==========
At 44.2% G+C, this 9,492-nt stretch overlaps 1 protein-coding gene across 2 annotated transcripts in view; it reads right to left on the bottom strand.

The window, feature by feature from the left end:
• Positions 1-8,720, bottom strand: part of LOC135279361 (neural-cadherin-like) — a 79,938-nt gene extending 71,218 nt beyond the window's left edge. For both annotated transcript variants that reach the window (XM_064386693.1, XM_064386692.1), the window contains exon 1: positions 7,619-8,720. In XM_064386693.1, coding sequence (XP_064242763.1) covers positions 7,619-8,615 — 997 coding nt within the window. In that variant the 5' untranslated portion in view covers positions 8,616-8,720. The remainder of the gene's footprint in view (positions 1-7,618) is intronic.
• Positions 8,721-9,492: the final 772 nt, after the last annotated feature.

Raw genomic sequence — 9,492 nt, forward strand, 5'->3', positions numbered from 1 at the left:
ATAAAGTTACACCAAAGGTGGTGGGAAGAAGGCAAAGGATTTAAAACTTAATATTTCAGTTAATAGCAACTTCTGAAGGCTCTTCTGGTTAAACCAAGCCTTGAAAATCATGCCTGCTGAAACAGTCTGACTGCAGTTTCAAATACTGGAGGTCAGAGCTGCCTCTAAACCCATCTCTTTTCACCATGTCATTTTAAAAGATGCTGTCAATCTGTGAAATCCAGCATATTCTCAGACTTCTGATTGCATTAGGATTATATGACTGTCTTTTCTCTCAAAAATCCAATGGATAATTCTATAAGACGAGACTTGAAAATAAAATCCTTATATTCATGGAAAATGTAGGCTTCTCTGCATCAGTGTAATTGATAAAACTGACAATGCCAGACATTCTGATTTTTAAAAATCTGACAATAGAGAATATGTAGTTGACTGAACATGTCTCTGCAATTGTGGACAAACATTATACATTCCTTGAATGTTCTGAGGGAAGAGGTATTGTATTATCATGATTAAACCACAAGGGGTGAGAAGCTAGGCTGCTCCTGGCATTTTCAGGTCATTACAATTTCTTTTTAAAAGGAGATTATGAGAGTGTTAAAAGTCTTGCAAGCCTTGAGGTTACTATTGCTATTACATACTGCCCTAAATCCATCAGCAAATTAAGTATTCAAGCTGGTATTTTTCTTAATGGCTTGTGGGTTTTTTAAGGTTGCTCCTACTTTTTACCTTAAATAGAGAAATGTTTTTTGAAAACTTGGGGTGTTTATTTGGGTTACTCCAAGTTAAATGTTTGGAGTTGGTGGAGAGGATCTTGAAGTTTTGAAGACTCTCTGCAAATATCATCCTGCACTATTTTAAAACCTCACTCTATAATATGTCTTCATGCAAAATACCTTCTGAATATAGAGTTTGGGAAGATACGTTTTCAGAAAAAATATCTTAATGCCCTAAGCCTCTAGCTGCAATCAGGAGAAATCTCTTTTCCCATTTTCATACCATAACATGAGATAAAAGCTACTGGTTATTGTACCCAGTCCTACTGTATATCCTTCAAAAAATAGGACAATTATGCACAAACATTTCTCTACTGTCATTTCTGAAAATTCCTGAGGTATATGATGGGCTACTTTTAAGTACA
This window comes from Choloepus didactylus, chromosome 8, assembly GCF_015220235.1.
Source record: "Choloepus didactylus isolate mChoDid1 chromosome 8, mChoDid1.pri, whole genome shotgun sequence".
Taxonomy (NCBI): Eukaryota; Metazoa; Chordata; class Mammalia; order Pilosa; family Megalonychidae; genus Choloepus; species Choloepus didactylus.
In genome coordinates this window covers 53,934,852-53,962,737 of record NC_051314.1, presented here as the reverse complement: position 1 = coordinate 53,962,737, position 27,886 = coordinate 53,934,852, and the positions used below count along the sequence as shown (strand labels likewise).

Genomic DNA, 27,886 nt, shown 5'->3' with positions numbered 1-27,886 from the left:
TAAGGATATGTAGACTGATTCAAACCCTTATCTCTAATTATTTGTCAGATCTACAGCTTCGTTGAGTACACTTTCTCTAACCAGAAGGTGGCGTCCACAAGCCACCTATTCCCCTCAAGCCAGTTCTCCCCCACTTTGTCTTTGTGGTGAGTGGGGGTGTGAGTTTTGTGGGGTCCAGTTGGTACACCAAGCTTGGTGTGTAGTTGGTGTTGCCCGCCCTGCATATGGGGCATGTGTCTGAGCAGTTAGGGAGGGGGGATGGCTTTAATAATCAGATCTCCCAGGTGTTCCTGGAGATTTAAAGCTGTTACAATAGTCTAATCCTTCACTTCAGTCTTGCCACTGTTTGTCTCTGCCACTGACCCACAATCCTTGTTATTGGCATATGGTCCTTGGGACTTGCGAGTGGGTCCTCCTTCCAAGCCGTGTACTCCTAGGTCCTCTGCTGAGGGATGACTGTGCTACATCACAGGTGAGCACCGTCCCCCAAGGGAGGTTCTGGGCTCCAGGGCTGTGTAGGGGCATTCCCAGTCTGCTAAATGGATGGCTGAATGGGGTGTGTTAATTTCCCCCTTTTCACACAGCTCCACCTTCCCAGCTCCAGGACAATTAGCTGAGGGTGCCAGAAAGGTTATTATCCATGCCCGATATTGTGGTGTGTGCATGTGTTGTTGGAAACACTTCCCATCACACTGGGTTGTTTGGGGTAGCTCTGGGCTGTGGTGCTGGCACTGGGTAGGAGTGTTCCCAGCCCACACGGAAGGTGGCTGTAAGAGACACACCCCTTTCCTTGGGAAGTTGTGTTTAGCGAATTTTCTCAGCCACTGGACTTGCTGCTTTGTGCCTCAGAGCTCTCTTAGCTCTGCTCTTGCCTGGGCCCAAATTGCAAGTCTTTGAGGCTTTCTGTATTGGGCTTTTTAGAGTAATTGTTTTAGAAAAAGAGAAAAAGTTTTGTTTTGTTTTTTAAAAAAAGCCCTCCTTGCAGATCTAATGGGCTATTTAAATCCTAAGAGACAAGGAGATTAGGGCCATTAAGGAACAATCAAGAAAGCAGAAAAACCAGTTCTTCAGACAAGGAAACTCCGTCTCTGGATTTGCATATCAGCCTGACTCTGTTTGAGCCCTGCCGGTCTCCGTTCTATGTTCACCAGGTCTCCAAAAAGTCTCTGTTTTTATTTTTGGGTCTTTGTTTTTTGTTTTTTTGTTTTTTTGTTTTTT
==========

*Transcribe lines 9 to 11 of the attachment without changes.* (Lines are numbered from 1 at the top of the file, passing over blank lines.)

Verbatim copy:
Taxonomy (NCBI): Eukaryota; Metazoa; Chordata; class Mammalia; order Pilosa; family Megalonychidae; genus Choloepus; species Choloepus didactylus.
In genome coordinates this window covers 53,934,852-53,962,737 of record NC_051314.1, presented here as the reverse complement: position 1 = coordinate 53,962,737, position 27,886 = coordinate 53,934,852, and the positions used below count along the sequence as shown (strand labels likewise).

Genomic DNA, 27,886 nt, shown 5'->3' with positions numbered 1-27,886 from the left: